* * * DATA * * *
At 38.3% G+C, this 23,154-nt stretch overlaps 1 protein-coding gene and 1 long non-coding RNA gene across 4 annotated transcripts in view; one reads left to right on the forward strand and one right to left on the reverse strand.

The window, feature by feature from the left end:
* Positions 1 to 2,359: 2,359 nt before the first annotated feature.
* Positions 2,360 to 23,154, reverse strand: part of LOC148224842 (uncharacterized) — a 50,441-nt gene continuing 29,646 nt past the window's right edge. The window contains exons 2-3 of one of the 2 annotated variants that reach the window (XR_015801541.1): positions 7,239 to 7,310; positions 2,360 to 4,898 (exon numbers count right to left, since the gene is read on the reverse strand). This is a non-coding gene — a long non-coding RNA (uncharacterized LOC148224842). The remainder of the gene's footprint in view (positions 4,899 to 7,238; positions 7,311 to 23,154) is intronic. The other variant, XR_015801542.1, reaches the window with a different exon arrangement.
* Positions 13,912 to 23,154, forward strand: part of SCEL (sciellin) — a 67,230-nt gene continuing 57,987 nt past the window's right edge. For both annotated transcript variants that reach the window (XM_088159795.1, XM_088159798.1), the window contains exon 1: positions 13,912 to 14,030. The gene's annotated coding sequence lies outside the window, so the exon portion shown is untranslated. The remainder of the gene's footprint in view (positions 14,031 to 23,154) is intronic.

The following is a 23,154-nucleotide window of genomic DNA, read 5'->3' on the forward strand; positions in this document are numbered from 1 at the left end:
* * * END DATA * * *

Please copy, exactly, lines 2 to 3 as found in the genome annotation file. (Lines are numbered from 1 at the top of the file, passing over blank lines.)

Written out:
The window, feature by feature from the left end:
* Positions 1 to 2,359: 2,359 nt before the first annotated feature.